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People clear snow from around their cars on a street in Montreal Sunday, December 22, 2013, as a winter storm warning has been issued for the region.Graham Hughes/The Canadian Press

Wondering why gold is having such a strong start to the year? Blame it on the weather.

Of course, there is no direct connection between gold and unusually cold winter conditions (unless you happen to believe this is the start of an ice age that will bury the world's cities beneath a mile of snow, and gold – along with sled dogs – will form the basis of a new monetary system.)

However, indirectly, there is a connection. A number of observers believe that the cold winter is largely to blame for a round of disappointing economic data, including reports on manufacturing and monthly payrolls. And these disappointments have fed into a belief that the Federal Reserve could delay or slow its tapering of bond purchases. Since stimulus helped drive gold up in the first place, anything that keeps stimulus in place longer should provide some support for the price of gold.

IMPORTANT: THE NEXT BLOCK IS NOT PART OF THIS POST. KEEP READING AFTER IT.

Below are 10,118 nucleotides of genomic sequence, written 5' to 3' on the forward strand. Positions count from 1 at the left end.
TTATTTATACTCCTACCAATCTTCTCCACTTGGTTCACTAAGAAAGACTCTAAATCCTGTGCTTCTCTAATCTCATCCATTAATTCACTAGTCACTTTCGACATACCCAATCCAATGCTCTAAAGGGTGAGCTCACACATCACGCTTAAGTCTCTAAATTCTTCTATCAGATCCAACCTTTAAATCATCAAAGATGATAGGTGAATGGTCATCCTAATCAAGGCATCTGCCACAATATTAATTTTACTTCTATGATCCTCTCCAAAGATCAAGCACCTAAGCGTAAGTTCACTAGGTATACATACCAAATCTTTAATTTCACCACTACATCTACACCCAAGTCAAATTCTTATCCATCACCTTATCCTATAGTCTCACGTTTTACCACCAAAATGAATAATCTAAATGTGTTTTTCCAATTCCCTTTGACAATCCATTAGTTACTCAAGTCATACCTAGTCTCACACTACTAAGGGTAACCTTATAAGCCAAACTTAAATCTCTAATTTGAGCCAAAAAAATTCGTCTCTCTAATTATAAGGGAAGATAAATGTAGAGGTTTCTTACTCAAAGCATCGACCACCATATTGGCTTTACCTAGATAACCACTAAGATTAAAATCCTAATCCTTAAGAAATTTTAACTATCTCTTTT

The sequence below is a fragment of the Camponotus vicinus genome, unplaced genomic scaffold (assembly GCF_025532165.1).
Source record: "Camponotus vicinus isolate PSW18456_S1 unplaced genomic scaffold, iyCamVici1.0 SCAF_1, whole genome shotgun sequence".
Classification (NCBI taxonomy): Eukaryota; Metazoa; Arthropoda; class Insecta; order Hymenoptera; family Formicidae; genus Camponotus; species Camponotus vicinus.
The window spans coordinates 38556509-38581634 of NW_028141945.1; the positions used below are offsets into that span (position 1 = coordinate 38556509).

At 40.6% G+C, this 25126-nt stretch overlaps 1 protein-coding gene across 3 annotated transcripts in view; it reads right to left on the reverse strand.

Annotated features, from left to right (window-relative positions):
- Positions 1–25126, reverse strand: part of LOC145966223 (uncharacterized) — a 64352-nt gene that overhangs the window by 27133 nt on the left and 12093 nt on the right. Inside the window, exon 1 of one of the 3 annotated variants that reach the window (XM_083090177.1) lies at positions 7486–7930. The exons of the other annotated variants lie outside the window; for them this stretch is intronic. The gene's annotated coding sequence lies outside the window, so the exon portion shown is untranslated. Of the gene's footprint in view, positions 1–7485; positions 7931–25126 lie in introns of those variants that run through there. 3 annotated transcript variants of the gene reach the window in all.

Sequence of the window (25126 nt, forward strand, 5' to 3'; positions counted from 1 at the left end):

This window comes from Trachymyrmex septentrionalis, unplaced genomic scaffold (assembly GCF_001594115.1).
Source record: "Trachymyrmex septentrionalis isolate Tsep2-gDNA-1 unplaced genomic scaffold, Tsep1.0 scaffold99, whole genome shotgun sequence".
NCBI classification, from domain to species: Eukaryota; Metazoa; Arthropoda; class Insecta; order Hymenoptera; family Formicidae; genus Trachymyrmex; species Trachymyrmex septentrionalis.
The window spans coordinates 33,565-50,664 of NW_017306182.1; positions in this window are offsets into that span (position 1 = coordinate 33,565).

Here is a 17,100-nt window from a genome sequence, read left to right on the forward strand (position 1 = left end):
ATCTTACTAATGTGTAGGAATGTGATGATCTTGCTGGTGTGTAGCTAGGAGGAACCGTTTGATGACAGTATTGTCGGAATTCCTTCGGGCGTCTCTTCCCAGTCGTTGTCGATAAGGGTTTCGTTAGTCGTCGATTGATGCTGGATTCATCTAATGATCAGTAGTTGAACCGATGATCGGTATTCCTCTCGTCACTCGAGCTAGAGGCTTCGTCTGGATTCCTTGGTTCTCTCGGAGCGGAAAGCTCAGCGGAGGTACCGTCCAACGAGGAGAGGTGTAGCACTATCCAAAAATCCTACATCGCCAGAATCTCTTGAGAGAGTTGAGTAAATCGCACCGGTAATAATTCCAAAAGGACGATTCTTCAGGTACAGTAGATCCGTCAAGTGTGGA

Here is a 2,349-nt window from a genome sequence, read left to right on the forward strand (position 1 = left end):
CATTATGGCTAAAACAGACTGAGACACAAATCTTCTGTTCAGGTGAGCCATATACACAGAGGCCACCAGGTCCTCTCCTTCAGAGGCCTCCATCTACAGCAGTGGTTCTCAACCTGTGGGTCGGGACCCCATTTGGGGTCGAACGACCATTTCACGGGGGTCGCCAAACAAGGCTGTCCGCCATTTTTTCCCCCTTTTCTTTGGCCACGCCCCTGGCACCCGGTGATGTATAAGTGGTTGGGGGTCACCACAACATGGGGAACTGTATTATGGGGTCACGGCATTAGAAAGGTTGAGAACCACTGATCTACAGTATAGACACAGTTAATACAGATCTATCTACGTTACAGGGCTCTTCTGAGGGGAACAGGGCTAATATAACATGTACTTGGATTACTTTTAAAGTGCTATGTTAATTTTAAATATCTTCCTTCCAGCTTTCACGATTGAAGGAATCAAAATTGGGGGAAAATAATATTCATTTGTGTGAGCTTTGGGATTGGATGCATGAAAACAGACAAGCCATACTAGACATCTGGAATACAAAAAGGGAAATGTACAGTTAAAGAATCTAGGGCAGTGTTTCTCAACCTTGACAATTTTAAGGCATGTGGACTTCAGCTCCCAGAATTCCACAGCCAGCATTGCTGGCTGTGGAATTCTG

As Tom Pugh from Capital Economics explains: "Of course, the main driver has been a revival of safe-haven demand triggered by the turmoil in emerging markets. But the adverse weather is probably the biggest single factor behind the recent run of disappointingly weak U.S. economic data, which in turn has encouraged speculation that the Fed will keep monetary policy loose for longer, driving down bond yields and weakening the dollar (all positives for gold)."

My colleague Scott Barlow has more on the price of gold and its connection to bond yields here. And the impact goes beyond the price of gold: Gold producers, he pointed out, form six of the top 10 movers in the S&P/TSX composite index this year.

But if warmer weather ever arrives, and U.S. economic data springs back to fine form, look out.